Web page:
These Are 32 Things Strong Women Do Not Want to Hear On Dates

Let’s set the scene.

You have a date coming up with a super cool lady, and you find out soon after she’s really into lifting. Now you’re no stranger to the gym, but you’re not heavily involved in strength sports such as powerlifting, weightlifting, CrossFit, strongman, or bodybuilding, which she is, so you begin to wonder, “Is there anything I should avoid saying on our date?”.

For context, we recently wrote about the seven things not to say to 2-Time CrossFit Games Champion Katrin Davidsdottir on a date, which is what inspired this article. Her video got us thinking, what else shouldn’t you say to female strength athletes on a date?

We reached out to athletes in multiple strength sports, and here’s what they had to say.

Daniella Melo – Powerlifter

“I wouldn’t date a girl who’s stronger than me.”

Tiffany Nguyen – Powerlifter

“What makes you want to be strong?”

“You don’t think you’re more masculine than other women?”

“Why would you want to lift that much weight?”

Sheri Miles – Powerlifter

“I wear gloves in the gym to keep my hands soft.”

“Can I try some of your food? Let’s share dessert.”

Stefi Cohen – Powerlifter/Weightlifter

“Wow you eat a lot.”

“You’re pretty muscular, for a girl.”

“You do powerlifting, isn’t that a men’s sport?”

Jordan Weichers – Weightlifter

“Those jeans make you look skinny.”

“Are you going to eat ALL of that?”

“Flex for me. We need to see who has bigger biceps.”

Amber Abweh – Powerlifter

“Do you ever arm wrestle?”

“So do you eat a lot of protein?”

Alex Silver-Fagan – Strength Coach

“Aren’t you afraid of getting bulky?”

Aysha Haley – Powerlifter

“So can you like deadlift me?”

“How many inches around are your thighs?”

[Read: Female powerlifters share the weirdest comments guys say to them!] 

Meghan Scanlon – Powerlifter

“How much do you lift? Okay, and how much do you weigh?”

“In high school I squatted 400 lbs.”

Sarah Brenner – Powerlifter

“I bet you could lift me.”

Kristen Dunsmore – Powerlifter

“Are you going to eat all of that?”

Maddy Forberg – Powerlifter

“Shouldn’t you be watching what you eat?”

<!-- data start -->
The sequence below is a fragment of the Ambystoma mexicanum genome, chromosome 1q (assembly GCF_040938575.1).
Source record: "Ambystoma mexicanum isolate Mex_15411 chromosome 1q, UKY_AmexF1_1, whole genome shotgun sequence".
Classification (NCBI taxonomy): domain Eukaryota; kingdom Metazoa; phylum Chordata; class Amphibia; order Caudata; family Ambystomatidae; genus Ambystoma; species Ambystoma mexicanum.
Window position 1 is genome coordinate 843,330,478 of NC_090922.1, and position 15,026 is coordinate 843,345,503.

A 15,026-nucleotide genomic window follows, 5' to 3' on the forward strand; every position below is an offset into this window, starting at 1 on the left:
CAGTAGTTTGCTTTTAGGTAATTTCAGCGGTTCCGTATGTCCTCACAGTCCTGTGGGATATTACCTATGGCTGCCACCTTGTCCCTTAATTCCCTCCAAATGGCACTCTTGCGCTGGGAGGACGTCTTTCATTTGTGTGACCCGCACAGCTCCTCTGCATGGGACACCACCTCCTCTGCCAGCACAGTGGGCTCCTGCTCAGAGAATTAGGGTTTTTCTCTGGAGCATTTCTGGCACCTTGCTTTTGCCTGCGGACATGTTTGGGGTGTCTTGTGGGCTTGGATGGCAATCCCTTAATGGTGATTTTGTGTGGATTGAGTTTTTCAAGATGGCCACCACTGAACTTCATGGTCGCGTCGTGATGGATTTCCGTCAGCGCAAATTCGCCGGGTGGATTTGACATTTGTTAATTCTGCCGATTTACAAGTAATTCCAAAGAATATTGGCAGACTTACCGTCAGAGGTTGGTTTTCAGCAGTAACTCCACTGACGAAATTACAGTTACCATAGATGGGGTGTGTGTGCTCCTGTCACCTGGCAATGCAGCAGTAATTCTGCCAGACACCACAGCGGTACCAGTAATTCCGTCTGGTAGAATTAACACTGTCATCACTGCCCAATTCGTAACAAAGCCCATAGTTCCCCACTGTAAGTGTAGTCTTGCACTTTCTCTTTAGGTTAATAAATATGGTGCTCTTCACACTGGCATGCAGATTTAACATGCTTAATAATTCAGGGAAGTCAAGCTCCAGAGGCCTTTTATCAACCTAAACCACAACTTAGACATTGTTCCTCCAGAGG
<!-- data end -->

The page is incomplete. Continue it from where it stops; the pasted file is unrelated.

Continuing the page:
“Do you think your legs could crush me?”

“Are you really going to eat all of that?”

Stacia-Al Mahoe – Powerlifter/Weightlifter

“You have rough hands.”

“Aren’t you afraid you’ll look like a man.”

“Your traps are too big.”

Bonica Brown – Powerlifter

“Why do you like to lift so heavy?”

“Can you help me with my squat technique? Maybe a program?”

Emily Hu – Powerlifter

“Wow your arms are big! Wanna arm wrestle?”

Chelsea Potter – Strength Coach

“Oh you wouldn’t like that, it’s not healthy.”

Wrapping Up

To be honest, some of the above quotes should come as a no brainer, but for someone not involved in strength sports, it may not be so obvious. Advice going forward: if you find yourself on a date with a woman who’s involved in strength sports, then think about what you say and how it could be taken before doing so.

Editors note: This article is an op-ed. The views expressed herein and in the video are the authors and don’t necessarily reflect the views of BarBend. Claims, assertions, opinions, and quotes have been sourced exclusively by the author.

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Jake holds a Master's in Sports Science and a Bachelor's in Exercise Science. Currently, Jake serves as one of the full time writers and editors at BarBend. He's a Certified Strength and Conditioning Specialist (CSCS) and has spoken at state conferences on the topics of writing in the fitness industry and building a brand. As of right now, Jake has published over 1,100 articles related to strength athletes and sports. Articles about powerlifting concepts, advanced strength & conditioning methods, and topics that sit atop a strong science foundation are Jake's bread-and-butter. On top of his personal writing, Jake edits and plans content for 15 writers and strength coaches who come from every strength sport.Prior to BarBend, Jake worked for two years as a strength and conditioning coach for hockey and lacrosse players, and was a writer at the Vitamin Shoppe's corporate office. Jake regularly competes in powerlifting in the 181 lb weight class, and considers himself a weightlifting shoe sneaker head. On the side of writing full time, Jake works as a part-time strength coach and works with clients through his personal business Concrete Athletics in Hoboken and New York City.